Sunday, April 10, 2016


Discreet: (adjective) not likely to be seen or noticed by others; careful not to cause embarrassment or attract attention to.

This morning I read several blogs on hearing loss sites. The articles were a fair and basic overview of hearing loss and its impact on individuals who've experienced hearing loss, both the physical and emotional problems that may ensue when one loses their hearing.

The problem I had with all of the articles was the reference to the newer hearing aids that provide users with a "discreet" solution for their hearing loss -- as if they should be something that is kept hidden and, God forbid, discussed openly with others.

My problem is with the continual use of the word discreet. 

In a society where hearing loss is reaching epidemic proportions, why should we be concerned with being discreet about our hearing losses and the devices that make it possible for us to hear again -- as if our hearing loss and our hearing aids should be regarded as an embarrassment, a personal failure, a family secret?

According to the National Institute on Deafness, a whopping 15% of Americans aged 18 or older have a hearing loss and approximately 9% of adults between the ages of 55 and 64 have a disabling hearing loss. That's about 1 in every 10 adults -- and the numbers continue to grow each year! It's time we bring it out into the open.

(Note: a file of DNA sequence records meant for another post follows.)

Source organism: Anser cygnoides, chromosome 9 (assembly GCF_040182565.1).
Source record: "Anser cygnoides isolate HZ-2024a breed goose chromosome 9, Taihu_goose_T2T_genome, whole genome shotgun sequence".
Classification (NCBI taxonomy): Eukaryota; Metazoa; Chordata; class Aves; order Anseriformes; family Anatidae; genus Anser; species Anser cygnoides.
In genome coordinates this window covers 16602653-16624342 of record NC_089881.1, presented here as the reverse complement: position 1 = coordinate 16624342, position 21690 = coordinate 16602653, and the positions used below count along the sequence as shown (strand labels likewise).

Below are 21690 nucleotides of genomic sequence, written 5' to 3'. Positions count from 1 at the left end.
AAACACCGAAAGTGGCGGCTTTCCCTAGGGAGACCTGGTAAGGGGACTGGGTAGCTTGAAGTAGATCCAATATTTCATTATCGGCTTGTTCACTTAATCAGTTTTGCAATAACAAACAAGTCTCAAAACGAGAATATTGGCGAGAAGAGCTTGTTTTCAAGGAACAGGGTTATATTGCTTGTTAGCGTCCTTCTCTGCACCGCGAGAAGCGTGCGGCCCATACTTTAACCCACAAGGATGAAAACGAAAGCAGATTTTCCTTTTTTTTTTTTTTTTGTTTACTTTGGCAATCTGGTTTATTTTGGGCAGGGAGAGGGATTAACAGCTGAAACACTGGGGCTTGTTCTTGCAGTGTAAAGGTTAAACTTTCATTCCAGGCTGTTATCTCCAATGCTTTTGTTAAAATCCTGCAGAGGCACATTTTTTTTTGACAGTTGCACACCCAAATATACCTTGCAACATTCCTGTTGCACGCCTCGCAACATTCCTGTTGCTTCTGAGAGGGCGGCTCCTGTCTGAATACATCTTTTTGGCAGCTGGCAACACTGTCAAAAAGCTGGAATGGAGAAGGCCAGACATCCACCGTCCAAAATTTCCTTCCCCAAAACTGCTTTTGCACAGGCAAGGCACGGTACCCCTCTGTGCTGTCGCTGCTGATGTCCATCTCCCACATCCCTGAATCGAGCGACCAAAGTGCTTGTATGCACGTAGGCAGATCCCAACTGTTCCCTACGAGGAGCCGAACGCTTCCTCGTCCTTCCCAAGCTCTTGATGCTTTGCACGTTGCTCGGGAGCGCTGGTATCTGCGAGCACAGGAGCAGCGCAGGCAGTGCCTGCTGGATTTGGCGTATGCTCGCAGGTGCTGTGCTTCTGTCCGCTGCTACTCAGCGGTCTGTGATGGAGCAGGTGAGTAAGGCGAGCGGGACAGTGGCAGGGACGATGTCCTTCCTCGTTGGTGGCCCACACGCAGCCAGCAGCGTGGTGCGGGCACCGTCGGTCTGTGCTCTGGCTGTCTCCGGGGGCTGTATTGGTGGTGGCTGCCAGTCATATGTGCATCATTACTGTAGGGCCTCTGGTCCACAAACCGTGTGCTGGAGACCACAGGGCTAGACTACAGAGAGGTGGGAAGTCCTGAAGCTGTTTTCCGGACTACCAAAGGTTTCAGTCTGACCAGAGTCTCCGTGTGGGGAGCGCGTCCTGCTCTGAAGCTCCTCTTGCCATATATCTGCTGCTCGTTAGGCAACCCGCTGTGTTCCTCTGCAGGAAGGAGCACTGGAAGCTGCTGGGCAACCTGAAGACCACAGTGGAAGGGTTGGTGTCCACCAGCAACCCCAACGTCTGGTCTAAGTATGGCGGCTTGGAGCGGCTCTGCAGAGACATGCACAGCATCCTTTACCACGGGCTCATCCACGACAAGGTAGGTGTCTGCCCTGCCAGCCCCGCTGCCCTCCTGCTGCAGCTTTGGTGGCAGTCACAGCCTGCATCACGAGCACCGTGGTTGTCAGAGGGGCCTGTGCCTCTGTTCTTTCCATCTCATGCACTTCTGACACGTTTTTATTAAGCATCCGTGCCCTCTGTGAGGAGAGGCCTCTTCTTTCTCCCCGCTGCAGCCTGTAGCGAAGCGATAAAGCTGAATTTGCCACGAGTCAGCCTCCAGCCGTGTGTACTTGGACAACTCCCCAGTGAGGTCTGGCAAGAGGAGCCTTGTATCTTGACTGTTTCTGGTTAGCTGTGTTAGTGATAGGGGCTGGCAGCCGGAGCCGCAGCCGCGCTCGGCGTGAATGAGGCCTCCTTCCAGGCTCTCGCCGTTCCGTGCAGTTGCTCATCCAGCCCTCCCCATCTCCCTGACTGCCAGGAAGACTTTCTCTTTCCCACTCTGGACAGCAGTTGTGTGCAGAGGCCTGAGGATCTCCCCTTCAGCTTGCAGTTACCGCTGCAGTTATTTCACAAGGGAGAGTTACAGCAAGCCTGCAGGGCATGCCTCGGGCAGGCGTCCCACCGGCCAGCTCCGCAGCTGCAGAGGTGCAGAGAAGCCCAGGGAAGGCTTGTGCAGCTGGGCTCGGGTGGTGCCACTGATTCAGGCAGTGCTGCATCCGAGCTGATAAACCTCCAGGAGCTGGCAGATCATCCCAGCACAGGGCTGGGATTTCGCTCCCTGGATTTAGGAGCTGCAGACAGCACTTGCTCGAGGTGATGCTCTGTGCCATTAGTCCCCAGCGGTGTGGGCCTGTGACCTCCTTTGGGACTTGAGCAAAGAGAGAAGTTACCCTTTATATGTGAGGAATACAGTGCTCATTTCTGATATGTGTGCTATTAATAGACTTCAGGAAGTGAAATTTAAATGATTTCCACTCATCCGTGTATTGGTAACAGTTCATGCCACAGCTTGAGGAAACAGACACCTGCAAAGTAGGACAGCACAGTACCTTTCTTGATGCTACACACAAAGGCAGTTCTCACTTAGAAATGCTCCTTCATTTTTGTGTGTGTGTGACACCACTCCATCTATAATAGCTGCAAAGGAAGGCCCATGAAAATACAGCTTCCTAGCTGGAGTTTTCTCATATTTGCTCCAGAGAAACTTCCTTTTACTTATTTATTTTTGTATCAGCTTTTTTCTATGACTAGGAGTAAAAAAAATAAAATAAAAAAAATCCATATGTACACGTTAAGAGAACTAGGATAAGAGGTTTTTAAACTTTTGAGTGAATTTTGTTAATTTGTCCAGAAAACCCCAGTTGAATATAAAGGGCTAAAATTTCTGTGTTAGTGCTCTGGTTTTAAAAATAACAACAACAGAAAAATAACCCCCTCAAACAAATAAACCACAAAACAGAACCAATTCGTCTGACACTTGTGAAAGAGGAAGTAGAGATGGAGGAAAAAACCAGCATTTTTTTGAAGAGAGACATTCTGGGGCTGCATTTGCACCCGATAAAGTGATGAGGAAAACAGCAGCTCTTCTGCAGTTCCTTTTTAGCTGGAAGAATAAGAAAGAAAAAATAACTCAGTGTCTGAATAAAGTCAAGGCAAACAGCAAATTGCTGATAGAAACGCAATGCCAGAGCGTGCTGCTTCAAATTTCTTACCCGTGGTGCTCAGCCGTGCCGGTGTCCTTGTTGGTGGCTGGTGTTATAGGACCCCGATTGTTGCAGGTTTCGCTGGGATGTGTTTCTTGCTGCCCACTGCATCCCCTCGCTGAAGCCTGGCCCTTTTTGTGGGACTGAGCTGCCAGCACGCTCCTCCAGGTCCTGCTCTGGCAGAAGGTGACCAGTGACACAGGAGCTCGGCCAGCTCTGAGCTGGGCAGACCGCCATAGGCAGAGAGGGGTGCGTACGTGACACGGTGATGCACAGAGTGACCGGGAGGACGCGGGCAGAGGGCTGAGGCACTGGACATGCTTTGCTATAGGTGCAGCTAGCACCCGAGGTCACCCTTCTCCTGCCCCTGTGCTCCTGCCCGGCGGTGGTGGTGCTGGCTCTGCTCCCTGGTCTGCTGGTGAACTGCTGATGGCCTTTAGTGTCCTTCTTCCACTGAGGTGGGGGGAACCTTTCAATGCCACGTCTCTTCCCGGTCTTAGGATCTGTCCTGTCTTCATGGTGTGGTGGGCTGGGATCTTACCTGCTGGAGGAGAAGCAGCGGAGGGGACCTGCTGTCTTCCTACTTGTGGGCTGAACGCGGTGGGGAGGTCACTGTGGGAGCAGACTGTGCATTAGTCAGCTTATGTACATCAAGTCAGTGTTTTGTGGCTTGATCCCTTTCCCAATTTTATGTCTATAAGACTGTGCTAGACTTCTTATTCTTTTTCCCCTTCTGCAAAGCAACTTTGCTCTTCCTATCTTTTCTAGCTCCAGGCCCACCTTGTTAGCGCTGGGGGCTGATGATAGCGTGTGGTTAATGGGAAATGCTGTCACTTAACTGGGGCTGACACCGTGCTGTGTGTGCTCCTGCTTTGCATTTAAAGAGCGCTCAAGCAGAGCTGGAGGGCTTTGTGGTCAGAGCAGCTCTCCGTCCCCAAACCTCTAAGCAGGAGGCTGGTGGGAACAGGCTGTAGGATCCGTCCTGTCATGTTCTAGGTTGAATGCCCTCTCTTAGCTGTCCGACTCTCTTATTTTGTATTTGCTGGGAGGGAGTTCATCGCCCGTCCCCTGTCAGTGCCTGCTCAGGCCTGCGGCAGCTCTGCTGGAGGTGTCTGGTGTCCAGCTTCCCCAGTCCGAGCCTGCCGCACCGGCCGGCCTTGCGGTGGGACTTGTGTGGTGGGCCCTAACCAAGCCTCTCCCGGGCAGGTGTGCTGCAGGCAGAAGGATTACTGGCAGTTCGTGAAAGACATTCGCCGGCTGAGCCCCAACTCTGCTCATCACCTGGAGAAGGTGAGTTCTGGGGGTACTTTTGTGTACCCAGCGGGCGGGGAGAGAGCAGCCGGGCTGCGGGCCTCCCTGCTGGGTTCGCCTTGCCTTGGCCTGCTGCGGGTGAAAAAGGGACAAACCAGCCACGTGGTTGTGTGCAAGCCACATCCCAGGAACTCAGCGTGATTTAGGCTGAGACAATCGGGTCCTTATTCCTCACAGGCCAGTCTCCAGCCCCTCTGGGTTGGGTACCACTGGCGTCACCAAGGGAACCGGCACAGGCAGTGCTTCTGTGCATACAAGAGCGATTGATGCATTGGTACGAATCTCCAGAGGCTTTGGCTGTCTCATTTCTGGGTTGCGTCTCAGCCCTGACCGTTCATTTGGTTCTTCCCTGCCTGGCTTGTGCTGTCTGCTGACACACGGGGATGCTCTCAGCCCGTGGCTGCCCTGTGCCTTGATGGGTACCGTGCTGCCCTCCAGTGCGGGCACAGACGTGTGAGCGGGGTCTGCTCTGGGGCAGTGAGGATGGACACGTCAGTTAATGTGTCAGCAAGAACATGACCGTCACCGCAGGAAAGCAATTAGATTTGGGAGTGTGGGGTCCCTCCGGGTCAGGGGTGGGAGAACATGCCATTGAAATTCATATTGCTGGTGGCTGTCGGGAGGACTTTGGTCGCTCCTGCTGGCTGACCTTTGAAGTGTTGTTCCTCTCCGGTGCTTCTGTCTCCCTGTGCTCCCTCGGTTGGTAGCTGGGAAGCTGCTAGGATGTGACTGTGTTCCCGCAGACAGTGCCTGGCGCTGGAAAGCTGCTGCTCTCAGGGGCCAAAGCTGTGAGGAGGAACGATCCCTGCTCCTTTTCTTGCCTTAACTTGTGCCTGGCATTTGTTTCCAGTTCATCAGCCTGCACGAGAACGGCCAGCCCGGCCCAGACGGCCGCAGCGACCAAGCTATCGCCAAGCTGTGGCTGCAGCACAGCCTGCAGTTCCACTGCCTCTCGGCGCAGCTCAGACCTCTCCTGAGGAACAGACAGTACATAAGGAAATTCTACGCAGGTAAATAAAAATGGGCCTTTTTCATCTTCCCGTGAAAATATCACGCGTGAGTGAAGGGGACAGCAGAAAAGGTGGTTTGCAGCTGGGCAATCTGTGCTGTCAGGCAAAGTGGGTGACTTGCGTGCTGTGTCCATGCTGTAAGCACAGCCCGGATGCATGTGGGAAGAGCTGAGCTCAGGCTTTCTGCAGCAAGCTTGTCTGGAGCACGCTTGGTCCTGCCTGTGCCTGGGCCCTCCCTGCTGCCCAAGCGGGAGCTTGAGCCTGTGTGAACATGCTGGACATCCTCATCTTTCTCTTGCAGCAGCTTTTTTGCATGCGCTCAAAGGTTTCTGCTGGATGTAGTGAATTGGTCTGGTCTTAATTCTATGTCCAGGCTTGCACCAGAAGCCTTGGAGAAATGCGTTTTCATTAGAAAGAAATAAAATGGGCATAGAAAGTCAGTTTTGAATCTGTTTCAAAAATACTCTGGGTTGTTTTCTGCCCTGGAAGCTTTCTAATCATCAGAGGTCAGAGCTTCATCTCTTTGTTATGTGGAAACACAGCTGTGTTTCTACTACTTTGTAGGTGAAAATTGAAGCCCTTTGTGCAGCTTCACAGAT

I am not sure why hearing loss and hearing aid use has been relegated to the quiet whispers of the back room with other health afflictions like bladder control, erectile dysfunction, or sexually-transmitted diseases. No one seems dissuaded to hide their failing eyesight by wearing discreet eyeglasses. Nor are they inundated with a barrage of insensitive or uneducated remarks about their eyesight. "Oh, I see you have eyeglasses! They're so big. Couldn't you have gotten more discreet ones? Can you still work? Can you still drive? Can you see me now?"

Indeed, it is ridiculous to think that our eyeglasses should be unnoticeable or inconspicuous -- as is our preoccupation with keeping hearing loss discreet.

Hearing loss is no joke. Nor is it an embarrassment. I hope that those who read this blog will know and understand and spread awareness about something that should not be discreet.

My name is Bonnie. I have profound hearing loss. And I wear hearing aids. Proudly.

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